|Jmol-3D images||Image 1|
|Molar mass||166.02 g/mol|
|Density||1.32 g/ml, liquid|
|Melting point||−129 °C (144 K)|
|Boiling point||−28 °C (245 K)|
|Solubility in water||Reacts with water|
R34, R60, R63
|S-phrases||S7/9, S26, S28,
S36, S45, S53
|Main hazards||Toxic (T),
|Except where noted otherwise, data are given for materials in their standard state (at 25 °C (77 °F), 100 kPa)|
|(what is: / ?)|
Hexafluoroacetone is a chemical compound with the formula CF3-CO-CF3. It is structurally similar to acetone, however its reactivity is markedly different. It comes in the form of a colourless, hygroscopic, nonflammable, highly reactive gas characterized by a musty odour. The most common form of this substance is hexafluoroacetone sesquihydrate (1.5 H2O), which is a geminal diol.
Synthesis and reactions
(CF3)2CO is prepared in a two step process from perfluoropropene. In the first step KF catalyzes the reaction of the alkene with elemental sulfur to give the 1,3-dithete [(CF3)2CS]2. This species is then oxidized by iodate to give (CF3)2CO.
Hexafluoroacetone is mostly employed in organic synthesis, but it is also the main chemical intermediate used in the production of hexafluoroisopropanol, as well as polymethyl methacrylates and polyesters for textile coating. Hexafluoroacetone can be employed as a solvent for acetal resins, polyamides, polyglycolide, polyacetals, and polyols or as a polymer adhesive.
Hexafluoroacetone is a reactive substance, acting primarily as an electrophile. In water hexafluoroacetone is highly reactive as its equilibrium sharply favors (~106) forming a geminal diol hydrate, unlike the identical unfavorable equilibrium with acetone (10-3). This makes the equilibria of two chemicals differ by a factor of about a billion regarding this addition of water. Hexafluoroacetone-hydrates are acidic and react with most metals to generate hydrogen. Hexafluoroacetone violently reacts in the presence of alkali. Related to its tendency to hydrate, (CF3)2CO adds ammonia to give (CF3)2C(OH)(NH2) which can be dehydrated with phosphoryl chloride to give (CF3)2CNH.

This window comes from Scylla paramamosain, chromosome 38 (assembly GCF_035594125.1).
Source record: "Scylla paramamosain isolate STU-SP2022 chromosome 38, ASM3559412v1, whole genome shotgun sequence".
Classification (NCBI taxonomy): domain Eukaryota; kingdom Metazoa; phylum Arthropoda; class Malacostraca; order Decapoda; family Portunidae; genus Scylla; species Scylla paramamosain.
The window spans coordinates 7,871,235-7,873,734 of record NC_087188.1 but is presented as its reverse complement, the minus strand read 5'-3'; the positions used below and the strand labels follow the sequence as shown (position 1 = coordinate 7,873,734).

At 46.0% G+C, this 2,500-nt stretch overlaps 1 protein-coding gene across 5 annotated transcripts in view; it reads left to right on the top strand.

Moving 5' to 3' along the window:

- CDC - NIOSH Pocket Guide to Chemical Hazards
- Van Der Puy, M. ; Anello, L. G. (1990), "Hexafluoroacetone", Org. Synth.; Coll. Vol. 7: 251
- Lemal, David M. (2004). "Perspective on Fluorocarbon Chemistry". The Journal of Organic Chemistry 69 (1): 1–11. doi:10.1021/jo0302556. PMID 14703372.
- Middleton, W. J.; Carlson, H. D. (1988), "Hexafluoroacetoneimine", Org. Synth.; Coll. Vol. 6: 664